As far as the recent employees’ strike is concerned, a large proportion of employees did not want to be in the strike but due to the dominance of union members were forced to be a part of it. Now government has issued orders to deduct the salary of poor employees for hartal days. This may not be fair for those who were in a way forced to be on strike by ones who stand projected as ‘nears and dears’ of big people (government/ politicians / bureaucracy). Government shall own the responsibility of their mistake and deduct the salary of their ‘nears and dears’ (union members) only and not that of the poor employees.
I am not averse to the genuine demands of the employees but these shall go together with our introspection. When we put forward a demand, its implications in present and future should also be looked upon. Let us analyse the rationale of some of the employees (leaders’) demands. Increasing the retirement age by two years can lead to worsening of the already poor job scenario. What about the educated, jobless and often frustrated youth who have nowhere to go?? In this connection, if government fixes up a single day (say, the last day of the year) as the retirement day for all the people who have attained retirement age in that year, it will have multiple benefits. The number of posts that will get vacant on that particular day in a given year can be known well in advance, and new recruitments can be made well in time. This will save the post for the want of a holder for a long time and will also reduce the effort and expenditure on conducting multiple interviews and other recruitment formalities.
Coming to the pay arrears, we all know that a major portion of the government expenditure goes towards payment of salary and pension bills. The dearth of money is not just pretence. We have not been denied the arrears. Let us give government some time to generate the funds. To press for such a demand which involves financial implication beyond the capacity of government makes me to remind you of a kashmiri proverb, “maji ne lachke , chandtuss sehtaruss gilafe’. But once again, government can not shy away from its responsibility. If our state can not afford to pay its employees their genuinely deserved money, how can it afford the luxuries of the royalty? Why does the bureaucracy of a poor state need to live like the courtiers of a rich empire? Why does a new minister need crores of rupees for renovation of a bungalow? Why does a minister need a cavalcade of vehicles when he may do well with just a few. And why don’t we cut down the number itself of the bureaucrats and ministers? This if done, can heavily benefit the exchequer. You can have one minister in place of two and single commissioner for different sister departments. You can afford to spare some of the white elephants but can’t make the society to starve for a school teacher or for a road coolie in whose absence the cavalcades of ministers can’t run smoothly on the pitted highways. And finally and most importantly we need people on the top who deserve to be on the top, not those who already have scandals of corruption, sex and what not, to their credit.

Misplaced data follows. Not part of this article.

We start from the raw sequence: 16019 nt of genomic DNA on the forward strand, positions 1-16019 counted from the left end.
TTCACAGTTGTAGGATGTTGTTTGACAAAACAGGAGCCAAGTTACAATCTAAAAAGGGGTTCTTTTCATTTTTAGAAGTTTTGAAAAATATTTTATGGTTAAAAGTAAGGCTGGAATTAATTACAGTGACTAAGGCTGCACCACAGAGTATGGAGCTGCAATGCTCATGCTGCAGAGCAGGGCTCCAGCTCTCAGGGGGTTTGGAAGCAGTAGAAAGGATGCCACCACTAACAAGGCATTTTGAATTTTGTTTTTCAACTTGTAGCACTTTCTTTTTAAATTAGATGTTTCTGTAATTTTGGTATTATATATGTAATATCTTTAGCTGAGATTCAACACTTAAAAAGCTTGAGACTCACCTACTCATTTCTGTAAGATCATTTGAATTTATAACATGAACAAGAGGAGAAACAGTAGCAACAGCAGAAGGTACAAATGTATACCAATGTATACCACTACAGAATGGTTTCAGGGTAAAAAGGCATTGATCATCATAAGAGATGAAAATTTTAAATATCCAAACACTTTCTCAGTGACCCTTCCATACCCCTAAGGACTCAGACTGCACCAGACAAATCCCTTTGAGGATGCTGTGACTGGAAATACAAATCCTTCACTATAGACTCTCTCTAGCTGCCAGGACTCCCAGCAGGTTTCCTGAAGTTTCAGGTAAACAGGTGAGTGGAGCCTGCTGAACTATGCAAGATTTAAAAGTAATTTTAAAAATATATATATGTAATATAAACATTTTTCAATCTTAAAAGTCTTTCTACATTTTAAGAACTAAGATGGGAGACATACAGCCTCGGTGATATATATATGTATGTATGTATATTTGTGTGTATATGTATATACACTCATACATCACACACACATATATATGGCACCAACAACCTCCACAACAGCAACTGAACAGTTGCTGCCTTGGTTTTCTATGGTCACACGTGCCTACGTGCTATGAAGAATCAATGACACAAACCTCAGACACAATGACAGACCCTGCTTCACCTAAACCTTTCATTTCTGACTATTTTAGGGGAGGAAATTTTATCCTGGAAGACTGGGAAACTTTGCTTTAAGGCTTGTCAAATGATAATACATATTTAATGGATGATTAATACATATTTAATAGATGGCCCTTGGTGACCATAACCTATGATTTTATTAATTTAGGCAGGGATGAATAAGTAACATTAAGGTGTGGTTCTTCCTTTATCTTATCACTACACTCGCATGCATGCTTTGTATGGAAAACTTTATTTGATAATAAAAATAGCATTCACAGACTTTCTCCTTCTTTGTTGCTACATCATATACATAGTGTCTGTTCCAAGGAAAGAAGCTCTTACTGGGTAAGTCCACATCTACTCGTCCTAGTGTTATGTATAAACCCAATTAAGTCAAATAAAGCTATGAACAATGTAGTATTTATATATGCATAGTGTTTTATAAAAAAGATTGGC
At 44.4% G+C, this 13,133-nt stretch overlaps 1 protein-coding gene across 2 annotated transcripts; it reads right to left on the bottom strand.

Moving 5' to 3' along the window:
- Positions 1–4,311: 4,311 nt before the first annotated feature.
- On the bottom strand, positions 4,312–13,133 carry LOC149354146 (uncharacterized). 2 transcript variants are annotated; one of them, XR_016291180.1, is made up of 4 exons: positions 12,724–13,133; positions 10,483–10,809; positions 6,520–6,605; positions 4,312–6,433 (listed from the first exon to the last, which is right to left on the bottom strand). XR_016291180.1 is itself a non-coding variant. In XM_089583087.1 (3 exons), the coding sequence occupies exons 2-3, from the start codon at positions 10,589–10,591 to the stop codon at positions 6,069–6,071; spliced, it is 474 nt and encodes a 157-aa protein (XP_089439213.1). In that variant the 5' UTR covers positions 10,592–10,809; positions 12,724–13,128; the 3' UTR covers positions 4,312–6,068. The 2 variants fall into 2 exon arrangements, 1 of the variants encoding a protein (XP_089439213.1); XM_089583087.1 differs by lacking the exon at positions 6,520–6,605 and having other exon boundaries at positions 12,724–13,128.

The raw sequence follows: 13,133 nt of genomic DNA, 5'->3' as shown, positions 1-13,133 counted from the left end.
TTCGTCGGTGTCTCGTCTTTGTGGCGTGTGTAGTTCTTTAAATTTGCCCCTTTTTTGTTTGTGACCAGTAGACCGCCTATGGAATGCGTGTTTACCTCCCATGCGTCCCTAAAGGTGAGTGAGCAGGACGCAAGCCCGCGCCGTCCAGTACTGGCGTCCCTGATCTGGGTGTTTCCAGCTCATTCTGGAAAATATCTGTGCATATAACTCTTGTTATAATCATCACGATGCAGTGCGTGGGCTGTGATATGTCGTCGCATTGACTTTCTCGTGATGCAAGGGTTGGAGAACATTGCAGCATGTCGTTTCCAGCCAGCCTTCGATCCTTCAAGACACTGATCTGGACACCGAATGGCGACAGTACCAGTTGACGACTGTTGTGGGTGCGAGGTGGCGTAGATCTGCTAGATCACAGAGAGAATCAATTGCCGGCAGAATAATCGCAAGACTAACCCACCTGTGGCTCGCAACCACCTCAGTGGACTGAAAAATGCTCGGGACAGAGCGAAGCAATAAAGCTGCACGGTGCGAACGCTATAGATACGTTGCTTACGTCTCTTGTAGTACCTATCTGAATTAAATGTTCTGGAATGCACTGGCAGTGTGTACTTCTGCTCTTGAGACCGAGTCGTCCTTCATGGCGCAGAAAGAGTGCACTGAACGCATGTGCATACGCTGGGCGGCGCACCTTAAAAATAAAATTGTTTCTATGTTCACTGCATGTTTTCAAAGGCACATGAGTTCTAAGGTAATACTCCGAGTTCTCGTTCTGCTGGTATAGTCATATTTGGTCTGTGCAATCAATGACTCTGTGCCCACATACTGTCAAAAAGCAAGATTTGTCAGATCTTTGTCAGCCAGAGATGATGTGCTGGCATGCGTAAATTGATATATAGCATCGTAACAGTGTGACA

Another rational demand is the irrationality of the house rent allowance. By-the-way, are there any employees putting up at their head-quarters? You will see on the roads in the morning buses booked on monthly basis plying with employees from one corner to the other corner of the valley. Those who are posted outside cities (15% HRA zone) do so ill heartedly as their ‘sacrifice’ of serving in rural areas (5% HRA zone) is rewarded with a punishment of 10% salary cut. It is suggested that uniform HRA rates be given to employees serving in any part of the state to make posting in rural areas more lucrative. At the same time, frequent shuttling of employees from far off places should be discouraged and putting-up within a minimum suitable radius from headquarter be encouraged.
Last but not least, all employees shall introspect themselves and feel concerned about the development of their home state in a similar way they feel for their homes and also the government shall try to remove the lacunae in the system or else they should not expect healthy sub-systems to grow under an un-healthy canopy.
Lastupdate on : Fri, 30 Apr 2010 21:30:00 Makkah time
Lastupdate on : Fri, 30 Apr 2010 18:30:00 GMT
Lastupdate on : Sat, 1 May 2010 00:00:00 IST